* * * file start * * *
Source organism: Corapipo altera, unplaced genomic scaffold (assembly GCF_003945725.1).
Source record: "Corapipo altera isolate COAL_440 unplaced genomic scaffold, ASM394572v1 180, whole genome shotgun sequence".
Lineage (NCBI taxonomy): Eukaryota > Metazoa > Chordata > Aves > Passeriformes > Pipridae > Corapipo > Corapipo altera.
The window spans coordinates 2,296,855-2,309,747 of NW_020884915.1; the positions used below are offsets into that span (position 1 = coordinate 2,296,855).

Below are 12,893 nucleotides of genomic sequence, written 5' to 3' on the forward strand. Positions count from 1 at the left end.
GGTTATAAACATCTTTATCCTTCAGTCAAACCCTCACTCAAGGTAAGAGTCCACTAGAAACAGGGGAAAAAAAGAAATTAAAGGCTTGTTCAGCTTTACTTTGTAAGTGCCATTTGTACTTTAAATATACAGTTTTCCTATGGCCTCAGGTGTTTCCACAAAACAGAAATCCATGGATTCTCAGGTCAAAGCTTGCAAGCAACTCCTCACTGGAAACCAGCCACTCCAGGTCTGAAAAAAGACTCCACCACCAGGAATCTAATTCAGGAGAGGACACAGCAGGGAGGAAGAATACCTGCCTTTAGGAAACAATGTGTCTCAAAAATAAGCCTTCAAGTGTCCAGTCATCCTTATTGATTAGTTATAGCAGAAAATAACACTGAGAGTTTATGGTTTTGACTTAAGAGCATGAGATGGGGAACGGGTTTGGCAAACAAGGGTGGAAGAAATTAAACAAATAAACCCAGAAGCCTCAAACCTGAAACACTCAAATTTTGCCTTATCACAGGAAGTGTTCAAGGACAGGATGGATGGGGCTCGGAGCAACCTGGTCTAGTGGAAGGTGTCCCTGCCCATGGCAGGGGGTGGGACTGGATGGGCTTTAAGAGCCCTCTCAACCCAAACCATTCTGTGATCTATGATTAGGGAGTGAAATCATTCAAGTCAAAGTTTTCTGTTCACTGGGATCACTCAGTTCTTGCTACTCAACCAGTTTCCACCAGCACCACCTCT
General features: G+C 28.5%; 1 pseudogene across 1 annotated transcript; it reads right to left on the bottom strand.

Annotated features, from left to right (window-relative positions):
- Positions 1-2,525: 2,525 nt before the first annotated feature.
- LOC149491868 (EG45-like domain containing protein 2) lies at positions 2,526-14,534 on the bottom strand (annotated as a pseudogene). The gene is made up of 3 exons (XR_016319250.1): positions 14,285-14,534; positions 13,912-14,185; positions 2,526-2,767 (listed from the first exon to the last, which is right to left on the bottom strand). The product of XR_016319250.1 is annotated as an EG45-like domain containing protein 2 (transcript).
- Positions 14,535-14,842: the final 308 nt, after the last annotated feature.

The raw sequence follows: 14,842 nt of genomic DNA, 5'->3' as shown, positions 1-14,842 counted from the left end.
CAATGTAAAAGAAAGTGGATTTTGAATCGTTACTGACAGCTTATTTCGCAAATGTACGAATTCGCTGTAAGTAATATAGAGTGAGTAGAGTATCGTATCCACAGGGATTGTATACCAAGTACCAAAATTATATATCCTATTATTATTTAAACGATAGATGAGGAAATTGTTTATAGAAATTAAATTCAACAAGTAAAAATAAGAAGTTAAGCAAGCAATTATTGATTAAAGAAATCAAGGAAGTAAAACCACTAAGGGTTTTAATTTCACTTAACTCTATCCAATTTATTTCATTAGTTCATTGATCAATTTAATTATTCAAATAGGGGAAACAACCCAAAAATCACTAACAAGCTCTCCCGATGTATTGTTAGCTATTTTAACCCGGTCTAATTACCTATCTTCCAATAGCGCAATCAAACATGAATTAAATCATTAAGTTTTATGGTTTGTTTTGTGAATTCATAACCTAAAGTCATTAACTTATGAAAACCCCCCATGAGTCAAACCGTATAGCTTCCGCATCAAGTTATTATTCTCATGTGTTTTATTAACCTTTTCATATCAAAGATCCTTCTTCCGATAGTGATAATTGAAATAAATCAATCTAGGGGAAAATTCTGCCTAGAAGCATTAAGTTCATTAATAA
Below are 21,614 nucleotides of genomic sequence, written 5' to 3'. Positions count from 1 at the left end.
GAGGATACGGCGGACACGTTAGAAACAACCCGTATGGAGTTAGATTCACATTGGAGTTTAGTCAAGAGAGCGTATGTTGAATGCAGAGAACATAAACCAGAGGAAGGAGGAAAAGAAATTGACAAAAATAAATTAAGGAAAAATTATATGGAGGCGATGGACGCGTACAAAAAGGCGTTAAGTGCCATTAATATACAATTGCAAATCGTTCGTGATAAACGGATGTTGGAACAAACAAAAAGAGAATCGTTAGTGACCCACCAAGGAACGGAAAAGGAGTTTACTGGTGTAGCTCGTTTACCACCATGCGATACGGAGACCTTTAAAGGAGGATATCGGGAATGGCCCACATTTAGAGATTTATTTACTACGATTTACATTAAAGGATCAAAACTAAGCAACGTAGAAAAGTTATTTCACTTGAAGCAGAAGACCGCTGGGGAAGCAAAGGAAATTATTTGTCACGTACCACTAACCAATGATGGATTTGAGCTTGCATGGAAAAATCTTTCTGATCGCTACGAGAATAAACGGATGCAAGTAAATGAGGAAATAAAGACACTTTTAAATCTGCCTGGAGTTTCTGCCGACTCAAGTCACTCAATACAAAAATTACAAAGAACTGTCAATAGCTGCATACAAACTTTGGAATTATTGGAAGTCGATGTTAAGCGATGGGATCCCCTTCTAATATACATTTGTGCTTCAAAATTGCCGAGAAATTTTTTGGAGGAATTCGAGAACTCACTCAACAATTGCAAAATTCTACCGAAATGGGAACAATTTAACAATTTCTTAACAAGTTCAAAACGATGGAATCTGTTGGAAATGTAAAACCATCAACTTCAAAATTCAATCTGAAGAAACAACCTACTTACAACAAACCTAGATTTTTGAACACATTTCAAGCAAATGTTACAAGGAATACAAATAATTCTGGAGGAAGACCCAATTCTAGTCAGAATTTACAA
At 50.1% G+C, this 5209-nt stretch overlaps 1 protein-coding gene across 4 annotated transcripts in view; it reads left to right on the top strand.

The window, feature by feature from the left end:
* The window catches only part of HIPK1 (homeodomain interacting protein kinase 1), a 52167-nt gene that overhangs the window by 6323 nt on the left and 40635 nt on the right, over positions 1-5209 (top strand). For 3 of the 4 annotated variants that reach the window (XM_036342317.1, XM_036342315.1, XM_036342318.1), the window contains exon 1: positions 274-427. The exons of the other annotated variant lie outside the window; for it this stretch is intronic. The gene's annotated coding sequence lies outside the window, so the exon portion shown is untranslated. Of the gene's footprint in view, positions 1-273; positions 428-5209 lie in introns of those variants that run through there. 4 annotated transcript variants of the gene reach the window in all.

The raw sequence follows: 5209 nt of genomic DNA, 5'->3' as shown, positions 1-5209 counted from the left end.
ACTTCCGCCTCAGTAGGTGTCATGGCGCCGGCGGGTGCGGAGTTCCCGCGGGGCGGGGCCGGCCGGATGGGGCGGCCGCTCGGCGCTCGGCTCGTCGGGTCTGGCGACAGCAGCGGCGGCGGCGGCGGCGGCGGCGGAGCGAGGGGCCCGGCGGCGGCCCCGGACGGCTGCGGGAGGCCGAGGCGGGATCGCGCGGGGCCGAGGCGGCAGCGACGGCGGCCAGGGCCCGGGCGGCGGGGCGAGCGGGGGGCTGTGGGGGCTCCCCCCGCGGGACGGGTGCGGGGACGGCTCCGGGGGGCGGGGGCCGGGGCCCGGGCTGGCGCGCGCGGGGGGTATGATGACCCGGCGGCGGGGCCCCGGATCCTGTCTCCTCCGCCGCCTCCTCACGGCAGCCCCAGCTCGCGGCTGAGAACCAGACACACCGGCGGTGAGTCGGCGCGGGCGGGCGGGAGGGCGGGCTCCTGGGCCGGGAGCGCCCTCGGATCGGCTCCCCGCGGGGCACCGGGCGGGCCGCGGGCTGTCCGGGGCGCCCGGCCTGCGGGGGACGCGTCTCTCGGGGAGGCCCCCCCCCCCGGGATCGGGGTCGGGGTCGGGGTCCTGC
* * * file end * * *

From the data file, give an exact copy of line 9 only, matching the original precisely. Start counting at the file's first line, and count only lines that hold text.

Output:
- Positions 1-2,525: 2,525 nt before the first annotated feature.